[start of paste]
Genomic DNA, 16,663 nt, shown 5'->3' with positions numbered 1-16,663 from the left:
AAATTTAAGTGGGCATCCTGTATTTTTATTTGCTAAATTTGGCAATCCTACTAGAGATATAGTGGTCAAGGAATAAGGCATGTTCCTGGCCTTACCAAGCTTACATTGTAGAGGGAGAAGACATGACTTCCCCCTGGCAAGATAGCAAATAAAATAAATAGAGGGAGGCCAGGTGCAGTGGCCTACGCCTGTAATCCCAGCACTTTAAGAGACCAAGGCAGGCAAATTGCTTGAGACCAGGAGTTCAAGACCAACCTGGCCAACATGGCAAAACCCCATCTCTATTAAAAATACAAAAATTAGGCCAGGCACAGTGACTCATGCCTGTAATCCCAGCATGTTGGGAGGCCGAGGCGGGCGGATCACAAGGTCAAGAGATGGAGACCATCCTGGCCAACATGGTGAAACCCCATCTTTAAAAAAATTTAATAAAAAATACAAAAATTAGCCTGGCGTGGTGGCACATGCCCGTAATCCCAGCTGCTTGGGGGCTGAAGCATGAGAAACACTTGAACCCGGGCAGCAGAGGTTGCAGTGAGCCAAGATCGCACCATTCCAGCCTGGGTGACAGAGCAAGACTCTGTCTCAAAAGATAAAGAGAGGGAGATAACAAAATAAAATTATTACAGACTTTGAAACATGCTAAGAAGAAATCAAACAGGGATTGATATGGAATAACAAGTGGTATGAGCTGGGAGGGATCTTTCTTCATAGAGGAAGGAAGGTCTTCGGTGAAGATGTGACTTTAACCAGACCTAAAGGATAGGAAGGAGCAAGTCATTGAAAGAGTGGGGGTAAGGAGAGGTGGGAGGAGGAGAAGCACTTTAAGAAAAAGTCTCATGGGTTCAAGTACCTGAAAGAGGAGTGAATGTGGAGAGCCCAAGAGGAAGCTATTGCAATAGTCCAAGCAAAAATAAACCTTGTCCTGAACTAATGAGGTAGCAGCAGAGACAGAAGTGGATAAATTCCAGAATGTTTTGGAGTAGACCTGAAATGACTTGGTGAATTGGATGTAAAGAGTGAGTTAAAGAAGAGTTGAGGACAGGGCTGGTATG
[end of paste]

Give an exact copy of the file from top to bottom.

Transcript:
Genomic DNA, 16,663 nt, shown 5'->3' with positions numbered 1-16,663 from the left:
AAATTTAAGTGGGCATCCTGTATTTTTATTTGCTAAATTTGGCAATCCTACTAGAGATATAGTGGTCAAGGAATAAGGCATGTTCCTGGCCTTACCAAGCTTACATTGTAGAGGGAGAAGACATGACTTCCCCCTGGCAAGATAGCAAATAAAATAAATAGAGGGAGGCCAGGTGCAGTGGCCTACGCCTGTAATCCCAGCACTTTAAGAGACCAAGGCAGGCAAATTGCTTGAGACCAGGAGTTCAAGACCAACCTGGCCAACATGGCAAAACCCCATCTCTATTAAAAATACAAAAATTAGGCCAGGCACAGTGACTCATGCCTGTAATCCCAGCATGTTGGGAGGCCGAGGCGGGCGGATCACAAGGTCAAGAGATGGAGACCATCCTGGCCAACATGGTGAAACCCCATCTTTAAAAAAATTTAATAAAAAATACAAAAATTAGCCTGGCGTGGTGGCACATGCCCGTAATCCCAGCTGCTTGGGGGCTGAAGCATGAGAAACACTTGAACCCGGGCAGCAGAGGTTGCAGTGAGCCAAGATCGCACCATTCCAGCCTGGGTGACAGAGCAAGACTCTGTCTCAAAAGATAAAGAGAGGGAGATAACAAAATAAAATTATTACAGACTTTGAAACATGCTAAGAAGAAATCAAACAGGGATTGATATGGAATAACAAGTGGTATGAGCTGGGAGGGATCTTTCTTCATAGAGGAAGGAAGGTCTTCGGTGAAGATGTGACTTTAACCAGACCTAAAGGATAGGAAGGAGCAAGTCATTGAAAGAGTGGGGGTAAGGAGAGGTGGGAGGAGGAGAAGCACTTTAAGAAAAAGTCTCATGGGTTCAAGTACCTGAAAGAGGAGTGAATGTGGAGAGCCCAAGAGGAAGCTATTGCAATAGTCCAAGCAAAAATAAACCTTGTCCTGAACTAATGAGGTAGCAGCAGAGACAGAAGTGGATAAATTCCAGAATGTTTTGGAGTAGACCTGAAATGACTTGGTGAATTGGATGTAAAGAGTGAGTTAAAGAAGAGTTGAGGACAGGGCTGGTATG